For an easy bike ride, try the Westside Road near the Nisqually entrance. The 19-mile trail climbs gently to a crest, which provides prairie views.
Carbon River/Mowich Lake. Gin-clear, glacially carved Mowich — the park’s largest and deepest lake — remains a popular spot for fishers. Drive in via a 17-mile gravel access road (SR 165), usually open from mid-July to mid-October. This lovely wildflower-fringed spot also sits at the confluence of many hiking routes, including the Wonderland Trail, and has a walk-in campground.
For cycling fun, head to the Carbon River Road entrance, where you can cruise a little more than 10 miles through inland temperate rain forest.
Sunrise/White River/SR 123. The meadows of Sunrise are the highest point reachable by vehicle in the park. Expect summer wildflowers and panoramic views of Rainier and other Cascades volcanoes.
Hardier hikers appreciate the 9-mile round-trip Burroughs Mountain Trail, which gains 2,500 feet of elevation. The mountain’s broad, tundra-swathed peak allows for unobstructed views of Rainier’s northeastern face and Winthrop Glacier.
En route to Sunrise, check out the lava columns between White River Campground and Sunrise Point. The point itself offers one of the best morning views of Rainer, plus vistas to the south of 12,281-foot Mount Adams and the extinct, deeply eroded volcano known as the Goat Rocks.
When you reach the Sunrise visitor center, take a 0.2-mile trail to Emmons Vista, overlooking the largest glacier in the contiguous United States.
Chinook and Cayuse Passes. Don’t miss the Chinook Scenic Byway, which connects the park and Mount Baker-Snoqualmie National Forest. This mesmerizing route wends along the park’s flank, poised between talus and basaltic rock and dense ancient forests. Stay alert for bald eagles and northern goshawks riding the air currents overhead. Note: This spectacular drive closes for winter due to avalanche dangers.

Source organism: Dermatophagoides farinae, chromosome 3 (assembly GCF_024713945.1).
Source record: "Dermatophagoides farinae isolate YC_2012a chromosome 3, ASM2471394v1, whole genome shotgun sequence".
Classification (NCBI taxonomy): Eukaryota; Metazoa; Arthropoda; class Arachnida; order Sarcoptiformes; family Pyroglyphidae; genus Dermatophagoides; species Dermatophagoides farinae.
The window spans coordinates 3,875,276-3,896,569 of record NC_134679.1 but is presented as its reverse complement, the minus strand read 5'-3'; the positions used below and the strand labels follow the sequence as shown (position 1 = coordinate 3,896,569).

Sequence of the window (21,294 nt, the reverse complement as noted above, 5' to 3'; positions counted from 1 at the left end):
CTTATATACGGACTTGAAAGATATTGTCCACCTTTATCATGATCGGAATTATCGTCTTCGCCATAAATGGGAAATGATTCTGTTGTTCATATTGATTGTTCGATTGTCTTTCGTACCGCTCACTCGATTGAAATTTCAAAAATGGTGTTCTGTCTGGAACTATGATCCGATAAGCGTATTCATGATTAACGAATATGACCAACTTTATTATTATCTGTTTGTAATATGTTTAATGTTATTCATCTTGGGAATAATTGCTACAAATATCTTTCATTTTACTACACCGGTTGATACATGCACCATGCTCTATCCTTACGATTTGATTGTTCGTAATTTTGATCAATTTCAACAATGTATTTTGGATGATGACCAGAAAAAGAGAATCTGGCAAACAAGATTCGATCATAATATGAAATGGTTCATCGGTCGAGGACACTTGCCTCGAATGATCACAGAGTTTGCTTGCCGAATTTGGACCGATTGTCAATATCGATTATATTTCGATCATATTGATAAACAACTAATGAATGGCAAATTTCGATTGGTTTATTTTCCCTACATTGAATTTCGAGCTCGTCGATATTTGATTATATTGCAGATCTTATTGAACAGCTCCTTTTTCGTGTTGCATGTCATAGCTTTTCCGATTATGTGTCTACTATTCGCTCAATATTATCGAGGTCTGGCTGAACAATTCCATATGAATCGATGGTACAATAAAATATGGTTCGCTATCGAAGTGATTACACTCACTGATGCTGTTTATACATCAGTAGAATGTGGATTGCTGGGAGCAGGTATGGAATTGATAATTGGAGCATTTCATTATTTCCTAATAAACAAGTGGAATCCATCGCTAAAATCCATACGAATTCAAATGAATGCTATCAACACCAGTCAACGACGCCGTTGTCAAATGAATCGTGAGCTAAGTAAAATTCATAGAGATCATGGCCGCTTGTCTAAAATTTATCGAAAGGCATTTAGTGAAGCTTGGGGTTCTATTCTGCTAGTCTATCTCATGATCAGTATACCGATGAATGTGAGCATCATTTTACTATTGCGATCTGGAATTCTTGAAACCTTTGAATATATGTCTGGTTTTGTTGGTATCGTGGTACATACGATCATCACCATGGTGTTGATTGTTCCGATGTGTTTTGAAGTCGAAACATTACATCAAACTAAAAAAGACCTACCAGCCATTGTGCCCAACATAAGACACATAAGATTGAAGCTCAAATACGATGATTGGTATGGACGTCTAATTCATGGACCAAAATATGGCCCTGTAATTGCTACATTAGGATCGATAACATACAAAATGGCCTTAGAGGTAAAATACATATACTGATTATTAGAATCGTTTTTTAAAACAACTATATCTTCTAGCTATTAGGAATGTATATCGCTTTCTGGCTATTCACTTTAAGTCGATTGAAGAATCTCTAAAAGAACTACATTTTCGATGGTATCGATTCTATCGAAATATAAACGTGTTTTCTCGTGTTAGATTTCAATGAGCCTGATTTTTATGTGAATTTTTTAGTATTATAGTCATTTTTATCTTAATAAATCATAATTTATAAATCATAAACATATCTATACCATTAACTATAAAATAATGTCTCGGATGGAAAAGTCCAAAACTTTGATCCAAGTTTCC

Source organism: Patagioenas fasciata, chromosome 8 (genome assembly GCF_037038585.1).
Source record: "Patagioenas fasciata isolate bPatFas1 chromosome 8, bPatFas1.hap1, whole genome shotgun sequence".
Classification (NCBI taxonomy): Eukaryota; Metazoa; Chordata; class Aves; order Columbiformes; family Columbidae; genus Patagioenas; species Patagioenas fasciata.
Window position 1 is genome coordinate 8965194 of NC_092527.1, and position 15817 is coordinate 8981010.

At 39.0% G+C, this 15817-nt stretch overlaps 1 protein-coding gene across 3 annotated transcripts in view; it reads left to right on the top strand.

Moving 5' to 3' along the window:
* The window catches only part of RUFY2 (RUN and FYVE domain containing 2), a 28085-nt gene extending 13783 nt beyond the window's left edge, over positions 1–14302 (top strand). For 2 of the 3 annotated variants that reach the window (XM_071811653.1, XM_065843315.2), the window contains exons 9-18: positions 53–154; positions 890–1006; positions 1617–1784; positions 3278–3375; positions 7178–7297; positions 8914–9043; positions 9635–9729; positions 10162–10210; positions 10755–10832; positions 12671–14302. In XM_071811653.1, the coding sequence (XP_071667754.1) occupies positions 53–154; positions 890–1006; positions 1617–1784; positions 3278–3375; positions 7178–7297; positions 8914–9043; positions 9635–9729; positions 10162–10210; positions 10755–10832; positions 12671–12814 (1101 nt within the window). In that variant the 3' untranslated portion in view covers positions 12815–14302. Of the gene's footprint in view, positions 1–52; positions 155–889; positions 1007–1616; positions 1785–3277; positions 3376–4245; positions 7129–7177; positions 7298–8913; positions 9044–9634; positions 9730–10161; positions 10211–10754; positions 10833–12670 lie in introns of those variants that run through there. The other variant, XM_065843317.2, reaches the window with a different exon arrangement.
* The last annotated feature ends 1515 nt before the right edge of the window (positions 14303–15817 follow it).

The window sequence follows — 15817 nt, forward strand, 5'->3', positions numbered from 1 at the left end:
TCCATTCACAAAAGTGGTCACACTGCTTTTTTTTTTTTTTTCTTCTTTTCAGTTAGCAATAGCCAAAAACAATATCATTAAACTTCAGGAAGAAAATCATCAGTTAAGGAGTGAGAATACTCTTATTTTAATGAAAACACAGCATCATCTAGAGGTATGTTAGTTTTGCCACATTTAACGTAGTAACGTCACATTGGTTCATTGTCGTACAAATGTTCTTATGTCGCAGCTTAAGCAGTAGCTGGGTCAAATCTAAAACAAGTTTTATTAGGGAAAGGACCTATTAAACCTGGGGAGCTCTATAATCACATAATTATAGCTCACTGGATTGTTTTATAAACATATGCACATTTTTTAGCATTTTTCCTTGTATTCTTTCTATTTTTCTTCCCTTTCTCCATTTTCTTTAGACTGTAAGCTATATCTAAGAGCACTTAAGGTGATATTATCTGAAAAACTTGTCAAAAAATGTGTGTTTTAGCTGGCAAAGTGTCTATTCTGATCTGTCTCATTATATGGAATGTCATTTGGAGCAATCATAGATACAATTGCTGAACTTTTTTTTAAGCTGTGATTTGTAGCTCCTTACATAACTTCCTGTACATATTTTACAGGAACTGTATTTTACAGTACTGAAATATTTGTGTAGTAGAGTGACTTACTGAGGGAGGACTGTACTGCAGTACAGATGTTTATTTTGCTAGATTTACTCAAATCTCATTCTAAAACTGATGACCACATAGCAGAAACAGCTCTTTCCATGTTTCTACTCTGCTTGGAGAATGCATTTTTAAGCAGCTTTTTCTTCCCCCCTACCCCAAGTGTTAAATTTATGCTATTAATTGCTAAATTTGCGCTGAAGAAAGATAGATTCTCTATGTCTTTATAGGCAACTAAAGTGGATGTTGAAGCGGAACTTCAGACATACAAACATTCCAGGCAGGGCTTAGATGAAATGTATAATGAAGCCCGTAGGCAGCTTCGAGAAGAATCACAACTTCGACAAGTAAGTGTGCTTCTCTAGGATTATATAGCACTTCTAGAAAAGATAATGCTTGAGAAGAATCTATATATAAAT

Ohanapecosh and Stevens Canyon. Lush old-growth cedars, Douglas firs and western hemlocks shade this somewhat drier and sunnier region of the park. The Grove of the Patriarchs Trail remains its biggest draw. This flat, 1.5-mile loop crosses a suspension bridge to an island grove of ancient trees. Some of these solemn giants were sprouting when the Normans conquered England in 1066.
Ten miles west, stop at the Box Canyon Trail, accessible from a small parking area off Stevens Canyon Road. Anna Roth, hiking content manager for the Washington Trails Association, adores this 0.3-mile route, especially for visitors with limited mobility (the first half is paved and wheelchair-accessible). “It’s a bridge over one of the only slot canyons I’ve ever seen in Washington,” she says.
Seattle-based writer and photographer Amanda Castleman covers culture and adventure for BBC Travel, National Geographic and Sierra.